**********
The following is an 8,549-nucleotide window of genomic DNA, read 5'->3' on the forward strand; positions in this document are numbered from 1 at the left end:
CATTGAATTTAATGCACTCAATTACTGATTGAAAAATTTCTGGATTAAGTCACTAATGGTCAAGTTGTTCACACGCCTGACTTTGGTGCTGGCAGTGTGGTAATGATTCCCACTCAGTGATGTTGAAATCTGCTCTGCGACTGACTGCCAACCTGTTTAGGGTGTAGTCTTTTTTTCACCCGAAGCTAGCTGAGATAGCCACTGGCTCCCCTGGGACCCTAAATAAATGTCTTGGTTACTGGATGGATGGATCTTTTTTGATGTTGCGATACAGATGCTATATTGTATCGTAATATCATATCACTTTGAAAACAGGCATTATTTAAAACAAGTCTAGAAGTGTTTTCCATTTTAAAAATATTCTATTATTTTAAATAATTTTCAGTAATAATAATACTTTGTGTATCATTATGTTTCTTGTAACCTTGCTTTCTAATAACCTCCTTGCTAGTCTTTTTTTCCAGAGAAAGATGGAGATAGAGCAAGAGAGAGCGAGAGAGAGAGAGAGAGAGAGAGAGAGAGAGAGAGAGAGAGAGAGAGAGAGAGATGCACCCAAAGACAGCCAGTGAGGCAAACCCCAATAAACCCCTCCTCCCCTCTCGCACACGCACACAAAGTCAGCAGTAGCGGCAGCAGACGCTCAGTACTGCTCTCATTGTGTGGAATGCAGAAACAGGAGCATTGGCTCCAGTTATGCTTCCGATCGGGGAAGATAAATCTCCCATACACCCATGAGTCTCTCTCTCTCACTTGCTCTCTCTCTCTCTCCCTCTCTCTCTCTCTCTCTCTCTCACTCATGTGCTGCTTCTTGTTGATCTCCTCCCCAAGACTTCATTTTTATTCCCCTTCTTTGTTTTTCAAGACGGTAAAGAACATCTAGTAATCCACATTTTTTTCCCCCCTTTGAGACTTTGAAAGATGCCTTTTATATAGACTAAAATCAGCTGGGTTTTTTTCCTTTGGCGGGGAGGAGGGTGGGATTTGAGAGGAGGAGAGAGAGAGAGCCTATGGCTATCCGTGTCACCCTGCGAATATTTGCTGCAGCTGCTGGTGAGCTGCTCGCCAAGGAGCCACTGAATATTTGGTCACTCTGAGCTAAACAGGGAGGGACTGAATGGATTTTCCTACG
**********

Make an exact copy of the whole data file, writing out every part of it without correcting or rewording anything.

The following is an 8,549-nucleotide window of genomic DNA, read 5'->3' on the forward strand; positions in this document are numbered from 1 at the left end:
CATTGAATTTAATGCACTCAATTACTGATTGAAAAATTTCTGGATTAAGTCACTAATGGTCAAGTTGTTCACACGCCTGACTTTGGTGCTGGCAGTGTGGTAATGATTCCCACTCAGTGATGTTGAAATCTGCTCTGCGACTGACTGCCAACCTGTTTAGGGTGTAGTCTTTTTTTCACCCGAAGCTAGCTGAGATAGCCACTGGCTCCCCTGGGACCCTAAATAAATGTCTTGGTTACTGGATGGATGGATCTTTTTTGATGTTGCGATACAGATGCTATATTGTATCGTAATATCATATCACTTTGAAAACAGGCATTATTTAAAACAAGTCTAGAAGTGTTTTCCATTTTAAAAATATTCTATTATTTTAAATAATTTTCAGTAATAATAATACTTTGTGTATCATTATGTTTCTTGTAACCTTGCTTTCTAATAACCTCCTTGCTAGTCTTTTTTTCCAGAGAAAGATGGAGATAGAGCAAGAGAGAGCGAGAGAGAGAGAGAGAGAGAGAGAGAGAGAGAGAGAGAGAGAGAGAGAGAGAGATGCACCCAAAGACAGCCAGTGAGGCAAACCCCAATAAACCCCTCCTCCCCTCTCGCACACGCACACAAAGTCAGCAGTAGCGGCAGCAGACGCTCAGTACTGCTCTCATTGTGTGGAATGCAGAAACAGGAGCATTGGCTCCAGTTATGCTTCCGATCGGGGAAGATAAATCTCCCATACACCCATGAGTCTCTCTCTCTCACTTGCTCTCTCTCTCTCTCCCTCTCTCTCTCTCTCTCTCTCTCACTCATGTGCTGCTTCTTGTTGATCTCCTCCCCAAGACTTCATTTTTATTCCCCTTCTTTGTTTTTCAAGACGGTAAAGAACATCTAGTAATCCACATTTTTTTCCCCCCTTTGAGACTTTGAAAGATGCCTTTTATATAGACTAAAATCAGCTGGGTTTTTTTCCTTTGGCGGGGAGGAGGGTGGGATTTGAGAGGAGGAGAGAGAGAGAGCCTATGGCTATCCGTGTCACCCTGCGAATATTTGCTGCAGCTGCTGGTGAGCTGCTCGCCAAGGAGCCACTGAATATTTGGTCACTCTGAGCTAAACAGGGAGGGACTGAATGGATTTTCCTACG